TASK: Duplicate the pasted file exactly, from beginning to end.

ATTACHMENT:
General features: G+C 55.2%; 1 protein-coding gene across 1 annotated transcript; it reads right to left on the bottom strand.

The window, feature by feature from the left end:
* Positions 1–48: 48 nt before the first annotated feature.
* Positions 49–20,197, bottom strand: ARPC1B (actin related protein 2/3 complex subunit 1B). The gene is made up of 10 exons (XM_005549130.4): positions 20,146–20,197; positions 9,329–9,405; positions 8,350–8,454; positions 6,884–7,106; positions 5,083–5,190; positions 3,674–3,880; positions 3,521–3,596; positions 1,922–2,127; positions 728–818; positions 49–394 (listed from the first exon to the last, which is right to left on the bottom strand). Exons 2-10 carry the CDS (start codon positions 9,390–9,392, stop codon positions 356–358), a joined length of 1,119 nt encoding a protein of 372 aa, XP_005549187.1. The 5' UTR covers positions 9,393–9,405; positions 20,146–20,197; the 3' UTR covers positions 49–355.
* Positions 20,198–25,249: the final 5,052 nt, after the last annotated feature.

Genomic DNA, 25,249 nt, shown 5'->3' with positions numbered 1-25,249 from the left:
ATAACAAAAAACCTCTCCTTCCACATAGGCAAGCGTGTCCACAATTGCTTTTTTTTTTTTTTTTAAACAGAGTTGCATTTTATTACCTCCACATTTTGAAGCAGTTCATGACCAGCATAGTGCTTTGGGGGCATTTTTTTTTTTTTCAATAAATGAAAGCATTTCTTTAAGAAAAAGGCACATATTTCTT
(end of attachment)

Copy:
General features: G+C 55.2%; 1 protein-coding gene across 1 annotated transcript; it reads right to left on the bottom strand.

The window, feature by feature from the left end:
* Positions 1–48: 48 nt before the first annotated feature.
* Positions 49–20,197, bottom strand: ARPC1B (actin related protein 2/3 complex subunit 1B). The gene is made up of 10 exons (XM_005549130.4): positions 20,146–20,197; positions 9,329–9,405; positions 8,350–8,454; positions 6,884–7,106; positions 5,083–5,190; positions 3,674–3,880; positions 3,521–3,596; positions 1,922–2,127; positions 728–818; positions 49–394 (listed from the first exon to the last, which is right to left on the bottom strand). Exons 2-10 carry the CDS (start codon positions 9,390–9,392, stop codon positions 356–358), a joined length of 1,119 nt encoding a protein of 372 aa, XP_005549187.1. The 5' UTR covers positions 9,393–9,405; positions 20,146–20,197; the 3' UTR covers positions 49–355.
* Positions 20,198–25,249: the final 5,052 nt, after the last annotated feature.

Genomic DNA, 25,249 nt, shown 5'->3' with positions numbered 1-25,249 from the left:
ATAACAAAAAACCTCTCCTTCCACATAGGCAAGCGTGTCCACAATTGCTTTTTTTTTTTTTTTTAAACAGAGTTGCATTTTATTACCTCCACATTTTGAAGCAGTTCATGACCAGCATAGTGCTTTGGGGGCATTTTTTTTTTTTTCAATAAATGAAAGCATTTCTTTAAGAAAAAGGCACATATTTCTT